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How Quality Stocks Can Be Dangerous Investments

Ideally, investors want to fill their diversified portfolios with quality stocks. There’s no doubt that Canadian Apartment Properties REIT (TSX:CAR.UN), Andrew Peller Ltd. (TSX:ADW.A), and Richelieu Hardware Ltd. (TSX:RCH) have been excellent stocks recently. However, it can be dangerous to have these stocks in your portfolio when they’re excessively expensive.

What might quality stocks look like?

Canadian Apartment REIT, or CAPREIT, stock has performed well. Since it was reasonably valued in the summer of 2013, the stock has delivered returns of 16.6% per year.

Andrew Peller stock has been extraordinary. Since the breakout in July 2015, the stock has delivered returns of more than 40% per year.

Since late 2012, when Richelieu stock traded at a reasonable multiple, it has delivered annualized returns of as high as 25%.

Notably, the run-ups of these stocks have been supported by growing profitability on a per-share basis — at least initially. As more investors jumped in to the stocks, their share prices moved higher until the stocks became excessively overvalued and the momentum was lost. And that’s where the danger lies.

The danger

A big portion of CAPREIT’s gains come from the stock trading at a premium multiple.

At about $43.20 per share, CAPREIT trades at a price-to-funds-from-operations ratio of nearly 23, while the residential REIT is estimated to grow its funds from operations per unit by about 4% per year, roughly in line with the long-term inflation rate.

The fact stands that the incredible stock remains strong, and no one knows when the market will realize how expensive the stock is. Perhaps a sell-off will be triggered at one point by bad news in the residential real estate market.

Although Andrew Peller stock trades at a multiple of about 23, it has been experiencing higher growth than CAPREIT. In fiscal 2018, its organic sales growth was 5.4%, while its winery acquisitions in late 2017 seem to have boosted the company’s return on equity, leading to earnings-per-share growth of 11% for the year.

In Andrew Peller’s recent document, it stated, “Currently, the company has an estimated 14% share of total volume of the wine market and a 37% share of total volume of the domestic wine market, with the company’s Peller Estates brand the top‐selling wine in this market.”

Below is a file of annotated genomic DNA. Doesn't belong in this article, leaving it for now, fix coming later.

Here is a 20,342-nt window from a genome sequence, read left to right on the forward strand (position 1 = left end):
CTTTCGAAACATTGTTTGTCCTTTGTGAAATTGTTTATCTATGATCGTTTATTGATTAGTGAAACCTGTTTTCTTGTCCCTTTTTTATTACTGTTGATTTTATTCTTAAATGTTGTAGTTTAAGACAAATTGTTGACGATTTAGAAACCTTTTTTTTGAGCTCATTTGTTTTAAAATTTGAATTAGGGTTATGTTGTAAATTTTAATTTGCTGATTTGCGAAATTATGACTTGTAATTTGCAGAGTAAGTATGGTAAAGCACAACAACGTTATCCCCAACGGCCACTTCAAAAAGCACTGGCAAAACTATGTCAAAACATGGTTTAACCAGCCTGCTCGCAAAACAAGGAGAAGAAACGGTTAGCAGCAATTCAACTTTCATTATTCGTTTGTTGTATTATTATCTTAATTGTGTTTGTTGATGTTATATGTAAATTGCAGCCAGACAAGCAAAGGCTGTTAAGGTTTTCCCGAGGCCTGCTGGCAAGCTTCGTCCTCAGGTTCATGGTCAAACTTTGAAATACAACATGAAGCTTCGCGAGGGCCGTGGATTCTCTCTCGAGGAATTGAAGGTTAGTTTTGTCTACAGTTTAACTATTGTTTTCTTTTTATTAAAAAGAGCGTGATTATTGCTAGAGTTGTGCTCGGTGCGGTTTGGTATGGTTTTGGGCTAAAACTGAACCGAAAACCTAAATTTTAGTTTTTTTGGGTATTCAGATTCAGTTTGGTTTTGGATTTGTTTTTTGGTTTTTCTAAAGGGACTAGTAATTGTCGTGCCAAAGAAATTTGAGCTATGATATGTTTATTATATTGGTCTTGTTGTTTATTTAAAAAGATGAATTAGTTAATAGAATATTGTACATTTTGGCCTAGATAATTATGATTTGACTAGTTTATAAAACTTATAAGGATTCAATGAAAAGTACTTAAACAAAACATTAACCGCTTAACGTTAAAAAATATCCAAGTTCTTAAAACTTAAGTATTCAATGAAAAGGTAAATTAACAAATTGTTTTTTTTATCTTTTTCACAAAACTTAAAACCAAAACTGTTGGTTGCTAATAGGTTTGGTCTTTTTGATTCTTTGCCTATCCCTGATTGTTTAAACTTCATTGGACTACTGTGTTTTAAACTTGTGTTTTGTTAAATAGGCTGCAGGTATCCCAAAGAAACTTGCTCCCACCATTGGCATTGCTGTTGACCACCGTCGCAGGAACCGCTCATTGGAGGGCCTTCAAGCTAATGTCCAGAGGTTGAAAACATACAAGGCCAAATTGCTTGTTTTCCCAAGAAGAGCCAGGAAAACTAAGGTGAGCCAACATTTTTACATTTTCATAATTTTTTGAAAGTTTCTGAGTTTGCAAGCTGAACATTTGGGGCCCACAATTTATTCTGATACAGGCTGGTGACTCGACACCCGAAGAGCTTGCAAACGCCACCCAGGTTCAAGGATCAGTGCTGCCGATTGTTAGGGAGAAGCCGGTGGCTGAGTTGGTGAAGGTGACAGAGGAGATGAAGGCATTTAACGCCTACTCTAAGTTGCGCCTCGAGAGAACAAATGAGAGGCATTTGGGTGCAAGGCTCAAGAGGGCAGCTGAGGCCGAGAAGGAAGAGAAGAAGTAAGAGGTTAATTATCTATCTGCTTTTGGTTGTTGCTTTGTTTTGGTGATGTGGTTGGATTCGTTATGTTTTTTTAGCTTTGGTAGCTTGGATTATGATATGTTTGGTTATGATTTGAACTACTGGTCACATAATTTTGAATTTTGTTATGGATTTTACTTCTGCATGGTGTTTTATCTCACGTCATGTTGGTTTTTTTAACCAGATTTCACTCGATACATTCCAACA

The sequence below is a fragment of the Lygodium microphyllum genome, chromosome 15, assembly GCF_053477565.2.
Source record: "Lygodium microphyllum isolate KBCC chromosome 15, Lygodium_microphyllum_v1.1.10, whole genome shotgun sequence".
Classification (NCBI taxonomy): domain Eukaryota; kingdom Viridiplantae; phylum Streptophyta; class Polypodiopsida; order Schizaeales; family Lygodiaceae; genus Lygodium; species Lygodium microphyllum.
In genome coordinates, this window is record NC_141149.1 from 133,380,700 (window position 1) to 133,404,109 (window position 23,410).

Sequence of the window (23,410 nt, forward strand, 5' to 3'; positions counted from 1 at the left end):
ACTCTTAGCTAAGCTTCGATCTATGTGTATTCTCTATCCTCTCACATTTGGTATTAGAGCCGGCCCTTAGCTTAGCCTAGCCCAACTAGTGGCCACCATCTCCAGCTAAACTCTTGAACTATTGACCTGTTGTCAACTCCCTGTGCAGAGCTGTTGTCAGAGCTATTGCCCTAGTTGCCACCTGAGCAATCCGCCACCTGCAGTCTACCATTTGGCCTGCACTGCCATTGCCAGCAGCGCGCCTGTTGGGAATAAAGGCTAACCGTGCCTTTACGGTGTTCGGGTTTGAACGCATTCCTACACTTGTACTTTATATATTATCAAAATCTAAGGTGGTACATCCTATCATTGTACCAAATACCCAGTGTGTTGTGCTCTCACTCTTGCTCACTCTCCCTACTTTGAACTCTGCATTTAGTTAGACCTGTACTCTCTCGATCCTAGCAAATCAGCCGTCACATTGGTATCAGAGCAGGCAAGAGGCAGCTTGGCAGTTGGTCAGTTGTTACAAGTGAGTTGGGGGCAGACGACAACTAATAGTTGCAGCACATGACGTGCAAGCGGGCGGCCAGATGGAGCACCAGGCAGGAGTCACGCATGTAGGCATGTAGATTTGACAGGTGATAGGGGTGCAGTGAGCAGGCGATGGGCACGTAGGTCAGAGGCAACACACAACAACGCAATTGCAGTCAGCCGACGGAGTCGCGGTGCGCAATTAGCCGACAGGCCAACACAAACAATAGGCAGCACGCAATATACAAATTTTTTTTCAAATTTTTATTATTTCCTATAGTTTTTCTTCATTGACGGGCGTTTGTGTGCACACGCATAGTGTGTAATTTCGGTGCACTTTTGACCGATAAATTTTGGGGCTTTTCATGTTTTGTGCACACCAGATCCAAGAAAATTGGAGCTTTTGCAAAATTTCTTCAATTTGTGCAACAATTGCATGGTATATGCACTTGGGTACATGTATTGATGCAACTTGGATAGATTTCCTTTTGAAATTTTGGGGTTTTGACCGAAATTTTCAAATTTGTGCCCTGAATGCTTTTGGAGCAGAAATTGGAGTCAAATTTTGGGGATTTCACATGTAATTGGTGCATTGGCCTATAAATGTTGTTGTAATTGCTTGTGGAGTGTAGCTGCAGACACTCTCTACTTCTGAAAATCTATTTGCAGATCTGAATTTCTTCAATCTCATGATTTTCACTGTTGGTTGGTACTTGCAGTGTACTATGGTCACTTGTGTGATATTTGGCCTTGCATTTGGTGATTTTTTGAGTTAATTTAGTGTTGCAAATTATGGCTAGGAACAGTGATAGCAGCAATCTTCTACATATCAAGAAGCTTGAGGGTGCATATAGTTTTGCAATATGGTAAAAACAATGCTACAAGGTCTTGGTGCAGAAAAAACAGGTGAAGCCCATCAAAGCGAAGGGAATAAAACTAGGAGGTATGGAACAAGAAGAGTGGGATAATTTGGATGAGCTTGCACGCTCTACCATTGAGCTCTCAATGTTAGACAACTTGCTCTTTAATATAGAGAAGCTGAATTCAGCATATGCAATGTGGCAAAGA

The company has a clear position in the wine market. However, consumer tastes can change. So, it’ll need to think of ways to maintain or even expand its market share.

Andrew Peller stock has experienced weakness in the last week. Only time will tell if this is the start of a sell-off.

Richelieu stock was excessively expensive in late 2017, and that’s why the stock has underperformed year to date by falling about 18%.

Investor takeaway

The three examples discussed here are very different businesses. So, they cannot be compared directly. What they have in common is that their share prices have had a run-up, which was at least initially supported by growing profitability.

However, at one point, the share price gets ahead of the company’s growth, and when the market realizes that the stock has become excessively overvalued, we could see a sell-off (and we’ve started seeing this in Richelieu stock), and that’s where the danger lies.

No matter how high quality a business is, investors should be cognizant of how much they’re paying for a stock. If you pay too high a multiple for stocks, your returns will suffer.

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This article represents the opinion of the writer, who may disagree with the “official” recommendation position of a Motley Fool premium service or advisor. We’re Motley! Questioning an investing thesis — even one of our own — helps us all think critically about investing and make decisions that help us become smarter, happier, and richer, so we sometimes publish articles that may not be in line with recommendations, rankings or other content.

Fool contributor Kay Ng has no position in any of the stocks mentioned.

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